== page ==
Put simply, "Red Dead Redemption 2" takes video games into new territory. Whether the casual gaming community will be wholeheartedly on board with this deeply immersive, detail-oriented style of game remains to be seen.

"Red Dead Redemption 2" is a follow-up in the form of a prequel to 2010's popular and critically-acclaimed western-outlaw adventure "Red Dead Redemption."

The success of that game combined with the general praise for Rockstar Games, the studio behind the two games, created an unmatched level of pre-release fervor for "Red Dead Redemption 2" this year.

With a Metacritic score of 95 percent based on over 70 reviews, "Red Dead Redemption 2" has found its way into the top tier of the gaming world.

However, the game's creators are not unaccustomed to success, having also made the "Grand Theft Auto" game series. According to a Forbes article, the fifth game in this franchise made roughly 65 million sales.

The "Red Dead Redemption" game series follows in the footsteps of "Grand Theft Auto" in that it allows players to simulate unsavory and unlawful actions.

That the game itself moves as heavily in the direction of outlaw lifestyle details is fascinating for multiple reasons.

For starters, the gameplay is much slower than other recently acclaimed open world, role-playing games like "God of War" and "The Witcher 3: Wild Hunt."

The game certainly contains more than its share of action moments, and this scaled-back pacing is by no means bad, but it is a bit jarring due to the depth of detail.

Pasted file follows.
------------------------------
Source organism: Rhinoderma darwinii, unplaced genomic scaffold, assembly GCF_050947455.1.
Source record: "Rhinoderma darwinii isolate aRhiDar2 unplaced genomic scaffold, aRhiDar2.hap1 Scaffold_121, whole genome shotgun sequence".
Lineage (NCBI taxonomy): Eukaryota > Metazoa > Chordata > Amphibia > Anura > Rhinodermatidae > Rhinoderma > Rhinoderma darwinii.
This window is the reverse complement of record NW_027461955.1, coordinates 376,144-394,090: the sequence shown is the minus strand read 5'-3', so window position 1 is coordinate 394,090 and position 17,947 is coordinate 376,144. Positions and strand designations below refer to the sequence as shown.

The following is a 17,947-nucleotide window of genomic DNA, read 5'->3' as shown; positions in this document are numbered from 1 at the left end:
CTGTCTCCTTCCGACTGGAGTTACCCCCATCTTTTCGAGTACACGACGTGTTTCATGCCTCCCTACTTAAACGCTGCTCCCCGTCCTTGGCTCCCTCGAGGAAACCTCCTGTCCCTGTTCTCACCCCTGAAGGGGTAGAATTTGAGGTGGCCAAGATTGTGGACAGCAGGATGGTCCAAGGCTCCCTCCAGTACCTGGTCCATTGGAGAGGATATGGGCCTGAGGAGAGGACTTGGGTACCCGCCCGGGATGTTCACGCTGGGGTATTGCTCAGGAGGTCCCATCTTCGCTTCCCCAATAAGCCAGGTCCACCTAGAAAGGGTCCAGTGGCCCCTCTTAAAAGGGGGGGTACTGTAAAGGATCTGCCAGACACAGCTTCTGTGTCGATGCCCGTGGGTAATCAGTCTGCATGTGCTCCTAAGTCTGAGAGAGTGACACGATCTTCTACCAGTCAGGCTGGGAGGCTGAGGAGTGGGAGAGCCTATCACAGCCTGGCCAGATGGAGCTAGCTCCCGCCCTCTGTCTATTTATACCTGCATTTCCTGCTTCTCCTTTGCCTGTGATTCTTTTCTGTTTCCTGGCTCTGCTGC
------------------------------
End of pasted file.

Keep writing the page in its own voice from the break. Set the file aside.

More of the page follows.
Take, for example, hunting. In most cases, to hunt successfully you need to use a bow, not a gun, to keep from damaging the animal's pelt.

Similarly, because your character, Arthur Morgan, emits an odor you need to be downwind of the animal(s) in question or apply a Cover Scent lotion to dull your smell.

While these elements, and the hundreds more like them, are fun to deal with, there's no escaping the fact that they take time to account for.

Ultimately, Rockstar's unparalleled emphasis on detail signals a shift away from strict action gameplay toward simulation. Such a change in direction ultimately makes sense given the open world gaming genre where the primary goal is the creation of an immersive world that's compelling to interact with.

At the same time, however, "Red Dead Redemption 2" perhaps unintentionally challenges us to ask at what level of simulation should we be uncomfortable?

In an era where open world games are designed to take 100 plus hours of your time, gamers would do well to remember that games are a business and every moment spent maintaining a digital character is one less spent on yourself.

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